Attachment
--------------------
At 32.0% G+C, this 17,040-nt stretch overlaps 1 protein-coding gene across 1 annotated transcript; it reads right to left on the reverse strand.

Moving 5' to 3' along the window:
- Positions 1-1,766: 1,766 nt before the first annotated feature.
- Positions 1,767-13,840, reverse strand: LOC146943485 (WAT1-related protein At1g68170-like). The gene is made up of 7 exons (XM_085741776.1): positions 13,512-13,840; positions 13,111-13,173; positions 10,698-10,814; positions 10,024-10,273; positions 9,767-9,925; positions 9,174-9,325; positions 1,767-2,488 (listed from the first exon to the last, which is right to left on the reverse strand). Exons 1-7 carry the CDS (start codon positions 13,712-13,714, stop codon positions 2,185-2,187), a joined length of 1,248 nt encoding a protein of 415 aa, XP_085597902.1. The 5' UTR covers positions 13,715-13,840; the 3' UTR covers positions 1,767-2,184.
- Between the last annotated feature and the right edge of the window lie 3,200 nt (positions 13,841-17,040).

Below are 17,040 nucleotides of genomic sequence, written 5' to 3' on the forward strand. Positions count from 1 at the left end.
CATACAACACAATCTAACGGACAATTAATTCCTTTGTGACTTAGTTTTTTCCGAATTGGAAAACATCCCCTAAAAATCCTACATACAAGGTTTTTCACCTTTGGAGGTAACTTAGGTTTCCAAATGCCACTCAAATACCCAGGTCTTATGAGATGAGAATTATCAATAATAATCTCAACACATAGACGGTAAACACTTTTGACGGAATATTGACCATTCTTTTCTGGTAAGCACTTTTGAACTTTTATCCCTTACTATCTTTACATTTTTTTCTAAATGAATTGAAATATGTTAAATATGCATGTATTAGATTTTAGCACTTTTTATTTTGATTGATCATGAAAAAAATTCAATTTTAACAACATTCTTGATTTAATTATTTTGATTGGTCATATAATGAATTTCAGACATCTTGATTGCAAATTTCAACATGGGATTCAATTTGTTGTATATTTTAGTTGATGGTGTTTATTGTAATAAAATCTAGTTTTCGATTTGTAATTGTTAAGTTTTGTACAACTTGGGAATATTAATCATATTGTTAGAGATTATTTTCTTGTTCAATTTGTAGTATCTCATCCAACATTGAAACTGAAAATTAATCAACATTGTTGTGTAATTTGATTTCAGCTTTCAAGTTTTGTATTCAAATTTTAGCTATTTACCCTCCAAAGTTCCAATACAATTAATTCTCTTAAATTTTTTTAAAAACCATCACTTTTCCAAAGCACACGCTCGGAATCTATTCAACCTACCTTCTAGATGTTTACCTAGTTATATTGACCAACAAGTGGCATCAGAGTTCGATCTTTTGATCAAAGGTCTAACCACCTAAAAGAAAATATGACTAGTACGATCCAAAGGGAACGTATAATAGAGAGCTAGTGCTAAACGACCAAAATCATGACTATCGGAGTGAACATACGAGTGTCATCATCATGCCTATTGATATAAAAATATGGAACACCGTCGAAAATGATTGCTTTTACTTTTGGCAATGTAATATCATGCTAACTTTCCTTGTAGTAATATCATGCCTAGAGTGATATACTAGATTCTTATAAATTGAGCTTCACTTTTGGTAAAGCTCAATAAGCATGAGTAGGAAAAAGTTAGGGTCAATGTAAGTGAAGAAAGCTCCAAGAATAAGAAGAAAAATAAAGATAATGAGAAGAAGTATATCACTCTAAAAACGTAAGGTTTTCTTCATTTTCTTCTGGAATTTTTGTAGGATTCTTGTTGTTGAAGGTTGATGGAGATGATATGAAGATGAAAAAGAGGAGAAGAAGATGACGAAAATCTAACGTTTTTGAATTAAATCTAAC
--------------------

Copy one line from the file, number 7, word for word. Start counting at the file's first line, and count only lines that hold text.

CATACAACACAATCTAACGGACAATTAATTCCTTTGTGACTTAGTTTTTTCCGAATTGGAAAACATCCCCTAAAAATCCTACATACAAGGTTTTTCACCTTTGGAGGTAACTTAGGTTTCCAAATGCCACTCAAATACCCAGGTCTTATGAGATGAGAATTATCAATAATAATCTCAACACATAGACGGTAAACACTTTTGACGGAATATTGACCATTCTTTTCTGGTAAGCACTTTTGAACTTTTATCCCTTACTATCTTTACATTTTTTTCTAAATGAATTGAAATATGTTAAATATGCATGTATTAGATTTTAGCACTTTTTATTTTGATTGATCATGAAAAAAATTCAATTTTAACAACATTCTTGATTTAATTATTTTGATTGGTCATATAATGAATTTCAGACATCTTGATTGCAAATTTCAACATGGGATTCAATTTGTTGTATATTTTAGTTGATGGTGTTTATTGTAATAAAATCTAGTTTTCGATTTGTAATTGTTAAGTTTTGTACAACTTGGGAATATTAATCATATTGTTAGAGATTATTTTCTTGTTCAATTTGTAGTATCTCATCCAACATTGAAACTGAAAATTAATCAACATTGTTGTGTAATTTGATTTCAGCTTTCAAGTTTTGTATTCAAATTTTAGCTATTTACCCTCCAAAGTTCCAATACAATTAATTCTCTTAAATTTTTTTAAAAACCATCACTTTTCCAAAGCACACGCTCGGAATCTATTCAACCTACCTTCTAGATGTTTACCTAGTTATATTGACCAACAAGTGGCATCAGAGTTCGATCTTTTGATCAAAGGTCTAACCACCTAAAAGAAAATATGACTAGTACGATCCAAAGGGAACGTATAATAGAGAGCTAGTGCTAAACGACCAAAATCATGACTATCGGAGTGAACATACGAGTGTCATCATCATGCCTATTGATATAAAAATATGGAACACCGTCGAAAATGATTGCTTTTACTTTTGGCAATGTAATATCATGCTAACTTTCCTTGTAGTAATATCATGCCTAGAGTGATATACTAGATTCTTATAAATTGAGCTTCACTTTTGGTAAAGCTCAATAAGCATGAGTAGGAAAAAGTTAGGGTCAATGTAAGTGAAGAAAGCTCCAAGAATAAGAAGAAAAATAAAGATAATGAGAAGAAGTATATCACTCTAAAAACGTAAGGTTTTCTTCATTTTCTTCTGGAATTTTTGTAGGATTCTTGTTGTTGAAGGTTGATGGAGATGATATGAAGATGAAAAAGAGGAGAAGAAGATGACGAAAATCTAACGTTTTTGAATTAAATCTAAC